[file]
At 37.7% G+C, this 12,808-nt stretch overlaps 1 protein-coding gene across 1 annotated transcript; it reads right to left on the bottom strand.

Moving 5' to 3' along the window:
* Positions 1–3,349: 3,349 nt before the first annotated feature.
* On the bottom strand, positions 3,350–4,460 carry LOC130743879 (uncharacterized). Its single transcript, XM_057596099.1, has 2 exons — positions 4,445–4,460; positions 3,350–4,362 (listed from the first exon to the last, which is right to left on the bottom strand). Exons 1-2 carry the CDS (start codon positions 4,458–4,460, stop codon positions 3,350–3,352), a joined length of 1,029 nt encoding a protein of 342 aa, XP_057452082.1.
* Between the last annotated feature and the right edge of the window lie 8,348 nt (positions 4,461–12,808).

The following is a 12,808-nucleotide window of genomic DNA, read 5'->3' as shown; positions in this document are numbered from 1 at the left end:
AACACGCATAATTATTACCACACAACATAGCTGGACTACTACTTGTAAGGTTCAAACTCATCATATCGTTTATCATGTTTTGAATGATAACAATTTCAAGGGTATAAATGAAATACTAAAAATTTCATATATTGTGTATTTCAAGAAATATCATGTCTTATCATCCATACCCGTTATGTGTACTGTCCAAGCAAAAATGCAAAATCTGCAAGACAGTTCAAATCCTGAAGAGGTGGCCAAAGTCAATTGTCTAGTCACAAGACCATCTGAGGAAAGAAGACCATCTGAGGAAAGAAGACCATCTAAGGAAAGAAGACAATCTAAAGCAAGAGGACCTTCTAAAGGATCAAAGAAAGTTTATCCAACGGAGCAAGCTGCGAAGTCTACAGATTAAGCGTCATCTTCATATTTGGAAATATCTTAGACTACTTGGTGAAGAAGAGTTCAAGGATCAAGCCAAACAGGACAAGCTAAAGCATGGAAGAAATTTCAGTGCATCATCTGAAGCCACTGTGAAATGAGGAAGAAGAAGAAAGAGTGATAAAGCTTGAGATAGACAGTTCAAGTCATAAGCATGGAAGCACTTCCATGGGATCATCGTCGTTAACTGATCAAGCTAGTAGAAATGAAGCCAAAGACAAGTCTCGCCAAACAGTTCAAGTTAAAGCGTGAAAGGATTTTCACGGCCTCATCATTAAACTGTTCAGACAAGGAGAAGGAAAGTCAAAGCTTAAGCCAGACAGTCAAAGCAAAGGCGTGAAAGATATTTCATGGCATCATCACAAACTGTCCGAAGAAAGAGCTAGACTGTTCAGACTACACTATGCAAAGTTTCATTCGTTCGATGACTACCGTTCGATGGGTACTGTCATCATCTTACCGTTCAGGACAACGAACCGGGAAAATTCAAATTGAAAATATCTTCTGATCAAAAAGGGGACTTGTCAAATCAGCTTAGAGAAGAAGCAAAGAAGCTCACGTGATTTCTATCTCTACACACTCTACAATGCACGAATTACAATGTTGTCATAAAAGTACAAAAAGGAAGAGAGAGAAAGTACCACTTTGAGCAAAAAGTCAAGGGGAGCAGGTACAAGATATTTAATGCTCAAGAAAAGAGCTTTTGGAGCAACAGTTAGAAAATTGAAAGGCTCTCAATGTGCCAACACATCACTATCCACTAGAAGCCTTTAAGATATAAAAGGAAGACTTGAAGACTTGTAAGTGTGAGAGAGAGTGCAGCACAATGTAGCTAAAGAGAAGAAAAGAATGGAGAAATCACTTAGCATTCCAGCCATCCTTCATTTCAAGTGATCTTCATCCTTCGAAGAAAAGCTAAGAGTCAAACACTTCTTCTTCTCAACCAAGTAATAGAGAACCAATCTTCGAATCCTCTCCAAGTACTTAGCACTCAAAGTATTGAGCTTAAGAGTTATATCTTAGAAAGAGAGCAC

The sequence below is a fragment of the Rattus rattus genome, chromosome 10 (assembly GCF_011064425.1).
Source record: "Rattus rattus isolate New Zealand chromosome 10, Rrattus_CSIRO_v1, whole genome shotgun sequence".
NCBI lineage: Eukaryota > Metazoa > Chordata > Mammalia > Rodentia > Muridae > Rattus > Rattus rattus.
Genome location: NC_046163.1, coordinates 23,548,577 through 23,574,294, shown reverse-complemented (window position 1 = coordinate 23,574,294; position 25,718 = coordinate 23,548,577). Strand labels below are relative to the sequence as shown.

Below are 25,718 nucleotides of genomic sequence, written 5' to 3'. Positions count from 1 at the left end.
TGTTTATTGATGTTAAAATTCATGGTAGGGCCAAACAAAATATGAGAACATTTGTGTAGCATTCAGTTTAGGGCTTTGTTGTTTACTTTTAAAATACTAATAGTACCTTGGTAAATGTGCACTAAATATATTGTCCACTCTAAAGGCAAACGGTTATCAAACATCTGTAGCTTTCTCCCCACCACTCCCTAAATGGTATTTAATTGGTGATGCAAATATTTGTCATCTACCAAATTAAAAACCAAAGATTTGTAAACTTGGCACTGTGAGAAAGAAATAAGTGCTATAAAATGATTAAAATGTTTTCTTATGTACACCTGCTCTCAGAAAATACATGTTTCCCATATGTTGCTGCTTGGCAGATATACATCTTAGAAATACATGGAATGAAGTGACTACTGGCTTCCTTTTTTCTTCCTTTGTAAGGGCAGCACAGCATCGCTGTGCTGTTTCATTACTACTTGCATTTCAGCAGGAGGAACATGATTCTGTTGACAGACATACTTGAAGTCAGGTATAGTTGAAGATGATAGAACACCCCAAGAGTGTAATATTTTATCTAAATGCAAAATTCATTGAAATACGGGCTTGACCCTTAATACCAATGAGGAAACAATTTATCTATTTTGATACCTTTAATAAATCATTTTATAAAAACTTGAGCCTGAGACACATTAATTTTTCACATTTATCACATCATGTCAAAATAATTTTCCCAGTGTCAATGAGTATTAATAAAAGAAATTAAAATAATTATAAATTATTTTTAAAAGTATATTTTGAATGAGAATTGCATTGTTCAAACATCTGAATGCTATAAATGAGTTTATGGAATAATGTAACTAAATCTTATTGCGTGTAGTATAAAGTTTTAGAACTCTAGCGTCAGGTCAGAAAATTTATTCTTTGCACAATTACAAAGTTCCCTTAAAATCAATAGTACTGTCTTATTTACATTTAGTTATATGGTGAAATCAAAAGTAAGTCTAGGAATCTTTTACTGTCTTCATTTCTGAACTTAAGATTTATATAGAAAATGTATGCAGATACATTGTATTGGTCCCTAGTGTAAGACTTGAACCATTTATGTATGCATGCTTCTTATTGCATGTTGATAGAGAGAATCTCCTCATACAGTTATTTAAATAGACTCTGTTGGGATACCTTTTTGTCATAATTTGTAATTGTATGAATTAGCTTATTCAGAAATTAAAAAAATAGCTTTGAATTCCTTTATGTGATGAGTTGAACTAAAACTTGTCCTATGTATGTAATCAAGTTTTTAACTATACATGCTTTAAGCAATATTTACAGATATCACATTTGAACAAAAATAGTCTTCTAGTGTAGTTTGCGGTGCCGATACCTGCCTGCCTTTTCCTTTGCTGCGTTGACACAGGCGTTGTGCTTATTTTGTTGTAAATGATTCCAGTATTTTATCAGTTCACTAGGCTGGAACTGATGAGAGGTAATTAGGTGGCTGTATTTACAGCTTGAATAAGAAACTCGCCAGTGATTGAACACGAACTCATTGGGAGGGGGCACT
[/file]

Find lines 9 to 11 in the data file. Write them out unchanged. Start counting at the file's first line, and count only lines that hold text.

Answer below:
Source record: "Rattus rattus isolate New Zealand chromosome 10, Rrattus_CSIRO_v1, whole genome shotgun sequence".
NCBI lineage: Eukaryota > Metazoa > Chordata > Mammalia > Rodentia > Muridae > Rattus > Rattus rattus.
Genome location: NC_046163.1, coordinates 23,548,577 through 23,574,294, shown reverse-complemented (window position 1 = coordinate 23,574,294; position 25,718 = coordinate 23,548,577). Strand labels below are relative to the sequence as shown.